The 4x6 prints were perfect: Clean, dust-free prints with sharp, bright colors that were as good as any print made from film from any good professional lab I've ever used. In Adorama's lab, your image data is digitally transferred onto photo paper that's developed in a traditional chemical process, washed, and dried like a "real" photograph. The cost is as low as 29 cents for a 4x6 print, and you can get a matte or glossy finish and a choice of bordered or borderless prints. Need something bigger? Their 5x7 prints are 69 cents and 8x10 prints are $2.95 each. I mailed the CompactFlash card in a padded envelope insured ($2) for the value of the card, but Adorama accepts images on CD-ROM as well. Local New York customers can use the company's "digital media transfer workbox" and transfer the files to their system and take their card with them. An online system to upload images from the Internet is also available. Check the Adorama web site for details.

This portfolio photograph of Megan Textor was made with my Canon EOS D60 and 22-55mm EF lens and 12/3 less exposure than the in camera meter determined to be "normal."

Photo Explorer For The Mac OS
Ulead Systems (www.ulead.com) introduced Photo Explorer 2.0 for Mac, a software tool for capturing, organizing, and sharing image, video, and other digital media files. Based on Ulead's Photo Explorer 7.0 Pro for Windows, Photo Explorer 2.0 for Mac includes image enhancement features such as hue, saturation, brightness and contrast, color balance, and blur tools. It also includes image sharpening tools as well as the ability to add captions or text to photos. Photo Explorer includes a set of management tools specifically designed for digital camera owners and reads EXIF (Exchangeable Image File) metadata so you can find information such as date, exposure, and other camera settings. Its Auto Conversion features let you convert multiple images from one format to another, while Auto Function will rename files after transferring them from a digicam.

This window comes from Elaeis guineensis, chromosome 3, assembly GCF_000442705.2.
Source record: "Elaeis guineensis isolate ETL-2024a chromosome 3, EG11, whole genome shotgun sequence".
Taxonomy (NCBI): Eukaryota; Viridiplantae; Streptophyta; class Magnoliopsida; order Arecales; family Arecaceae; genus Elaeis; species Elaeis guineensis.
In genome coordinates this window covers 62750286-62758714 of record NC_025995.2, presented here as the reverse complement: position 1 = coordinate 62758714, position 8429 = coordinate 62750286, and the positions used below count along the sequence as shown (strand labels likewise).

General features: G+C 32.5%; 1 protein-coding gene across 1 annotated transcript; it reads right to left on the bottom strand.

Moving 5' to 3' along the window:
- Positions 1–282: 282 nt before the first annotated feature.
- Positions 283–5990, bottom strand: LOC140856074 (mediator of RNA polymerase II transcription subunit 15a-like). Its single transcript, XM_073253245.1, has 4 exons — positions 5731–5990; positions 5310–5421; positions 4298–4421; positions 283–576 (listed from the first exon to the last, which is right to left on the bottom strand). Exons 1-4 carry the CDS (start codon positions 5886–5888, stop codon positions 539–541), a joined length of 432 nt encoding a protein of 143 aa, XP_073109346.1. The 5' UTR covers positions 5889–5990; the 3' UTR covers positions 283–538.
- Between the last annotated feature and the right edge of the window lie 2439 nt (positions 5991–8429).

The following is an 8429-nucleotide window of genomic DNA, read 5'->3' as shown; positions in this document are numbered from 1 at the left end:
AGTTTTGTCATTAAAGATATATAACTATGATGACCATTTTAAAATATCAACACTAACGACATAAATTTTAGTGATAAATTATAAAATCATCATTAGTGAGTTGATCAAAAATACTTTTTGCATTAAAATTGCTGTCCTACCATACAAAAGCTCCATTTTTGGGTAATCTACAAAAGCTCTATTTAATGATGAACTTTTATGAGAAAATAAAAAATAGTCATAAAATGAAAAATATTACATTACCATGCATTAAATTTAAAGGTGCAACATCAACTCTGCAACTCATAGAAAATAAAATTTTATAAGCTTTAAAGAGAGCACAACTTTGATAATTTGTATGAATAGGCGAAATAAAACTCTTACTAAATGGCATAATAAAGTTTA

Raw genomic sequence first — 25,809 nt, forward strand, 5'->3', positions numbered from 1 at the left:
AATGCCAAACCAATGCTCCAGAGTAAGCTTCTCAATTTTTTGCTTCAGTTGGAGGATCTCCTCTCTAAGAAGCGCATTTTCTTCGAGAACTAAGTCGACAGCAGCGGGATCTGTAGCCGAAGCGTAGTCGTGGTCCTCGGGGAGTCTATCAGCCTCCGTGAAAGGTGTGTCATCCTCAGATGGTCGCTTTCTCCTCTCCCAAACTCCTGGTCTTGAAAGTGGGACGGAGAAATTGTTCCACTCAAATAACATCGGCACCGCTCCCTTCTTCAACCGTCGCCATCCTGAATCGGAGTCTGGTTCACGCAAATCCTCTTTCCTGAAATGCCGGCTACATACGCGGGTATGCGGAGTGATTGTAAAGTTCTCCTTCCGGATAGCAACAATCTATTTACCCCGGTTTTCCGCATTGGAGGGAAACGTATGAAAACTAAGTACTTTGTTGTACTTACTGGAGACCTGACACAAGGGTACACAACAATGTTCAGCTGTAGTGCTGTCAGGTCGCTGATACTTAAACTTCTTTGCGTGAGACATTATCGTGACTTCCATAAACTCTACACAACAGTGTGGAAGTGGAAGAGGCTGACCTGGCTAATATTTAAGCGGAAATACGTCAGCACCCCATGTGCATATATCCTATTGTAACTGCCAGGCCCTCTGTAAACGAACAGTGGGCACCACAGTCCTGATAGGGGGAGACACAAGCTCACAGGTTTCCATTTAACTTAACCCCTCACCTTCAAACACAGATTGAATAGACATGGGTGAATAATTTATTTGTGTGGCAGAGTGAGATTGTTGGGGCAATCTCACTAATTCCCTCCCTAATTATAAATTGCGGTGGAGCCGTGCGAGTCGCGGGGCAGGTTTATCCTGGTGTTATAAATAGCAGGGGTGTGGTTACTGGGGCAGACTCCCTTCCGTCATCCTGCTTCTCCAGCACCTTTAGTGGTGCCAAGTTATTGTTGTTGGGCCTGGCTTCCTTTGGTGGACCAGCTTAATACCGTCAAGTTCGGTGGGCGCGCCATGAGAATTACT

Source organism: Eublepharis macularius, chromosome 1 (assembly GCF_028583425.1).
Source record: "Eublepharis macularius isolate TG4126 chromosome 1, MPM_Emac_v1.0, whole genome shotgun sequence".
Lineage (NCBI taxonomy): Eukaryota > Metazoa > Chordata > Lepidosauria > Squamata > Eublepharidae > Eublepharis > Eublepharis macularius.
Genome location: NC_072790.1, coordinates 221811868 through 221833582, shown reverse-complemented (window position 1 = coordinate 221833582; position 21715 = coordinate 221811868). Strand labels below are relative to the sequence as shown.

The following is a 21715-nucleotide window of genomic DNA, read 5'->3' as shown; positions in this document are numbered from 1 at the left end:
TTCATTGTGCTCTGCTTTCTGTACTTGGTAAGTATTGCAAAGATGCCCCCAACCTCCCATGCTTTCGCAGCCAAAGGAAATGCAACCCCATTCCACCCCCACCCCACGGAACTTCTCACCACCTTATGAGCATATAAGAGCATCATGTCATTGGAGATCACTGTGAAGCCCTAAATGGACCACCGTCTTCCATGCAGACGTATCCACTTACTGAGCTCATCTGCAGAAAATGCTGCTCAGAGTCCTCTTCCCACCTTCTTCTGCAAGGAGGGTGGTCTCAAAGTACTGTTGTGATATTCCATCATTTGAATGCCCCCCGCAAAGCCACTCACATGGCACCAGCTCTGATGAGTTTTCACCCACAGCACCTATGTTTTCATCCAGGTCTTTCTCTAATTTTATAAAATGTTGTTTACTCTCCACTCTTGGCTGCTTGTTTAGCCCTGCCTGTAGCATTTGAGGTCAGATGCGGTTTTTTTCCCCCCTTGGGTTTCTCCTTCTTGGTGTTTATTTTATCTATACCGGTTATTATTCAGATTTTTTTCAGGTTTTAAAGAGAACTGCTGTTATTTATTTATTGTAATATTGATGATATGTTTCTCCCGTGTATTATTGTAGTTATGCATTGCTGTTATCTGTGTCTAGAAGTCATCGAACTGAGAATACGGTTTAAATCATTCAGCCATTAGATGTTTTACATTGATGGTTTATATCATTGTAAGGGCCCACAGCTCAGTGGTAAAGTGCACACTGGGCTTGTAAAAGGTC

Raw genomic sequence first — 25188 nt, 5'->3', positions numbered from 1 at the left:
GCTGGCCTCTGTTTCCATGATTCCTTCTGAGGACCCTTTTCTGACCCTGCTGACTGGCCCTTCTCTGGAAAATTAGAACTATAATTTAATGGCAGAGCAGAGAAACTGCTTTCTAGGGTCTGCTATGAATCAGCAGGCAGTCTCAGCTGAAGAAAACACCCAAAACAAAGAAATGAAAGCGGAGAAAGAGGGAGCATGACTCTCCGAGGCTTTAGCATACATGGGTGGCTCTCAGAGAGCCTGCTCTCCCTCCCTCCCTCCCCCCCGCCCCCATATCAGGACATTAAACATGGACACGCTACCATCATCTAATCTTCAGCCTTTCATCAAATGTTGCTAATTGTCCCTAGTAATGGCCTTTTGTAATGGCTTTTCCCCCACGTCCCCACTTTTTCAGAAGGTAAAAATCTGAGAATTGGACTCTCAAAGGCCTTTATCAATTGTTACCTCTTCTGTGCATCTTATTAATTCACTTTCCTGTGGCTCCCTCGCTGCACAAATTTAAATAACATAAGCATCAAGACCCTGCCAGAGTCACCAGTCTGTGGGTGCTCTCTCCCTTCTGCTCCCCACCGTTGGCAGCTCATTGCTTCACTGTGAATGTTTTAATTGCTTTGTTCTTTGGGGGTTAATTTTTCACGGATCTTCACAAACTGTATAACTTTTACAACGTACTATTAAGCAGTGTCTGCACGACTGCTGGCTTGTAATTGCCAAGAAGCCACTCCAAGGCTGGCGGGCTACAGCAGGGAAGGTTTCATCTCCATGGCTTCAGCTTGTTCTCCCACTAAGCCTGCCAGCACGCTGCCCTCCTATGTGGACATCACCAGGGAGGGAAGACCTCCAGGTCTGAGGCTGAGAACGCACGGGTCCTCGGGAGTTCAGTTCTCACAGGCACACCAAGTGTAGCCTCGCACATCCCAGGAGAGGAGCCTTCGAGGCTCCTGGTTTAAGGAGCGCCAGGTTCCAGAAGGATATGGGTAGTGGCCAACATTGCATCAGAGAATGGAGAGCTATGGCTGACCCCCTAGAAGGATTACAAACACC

You can share photos through automated e-mailing features or the program's web creation tools as well as create on-screen slide shows complete with video and audio clips. Photo Explorer can output thumbnails and slide shows as HTML web pages to upload to a user's web site. For those without a web site, Ulead offers a free photo sharing web site (www.iMira.com) where members can upload, share, and print digital images with a 20MB limit. Photo Explorer 2.0 for Mac is carbonized for Mac OS X, supports OS 8.6 or higher, and is available from Ulead's web site for $24.95.

Wide Angle Digital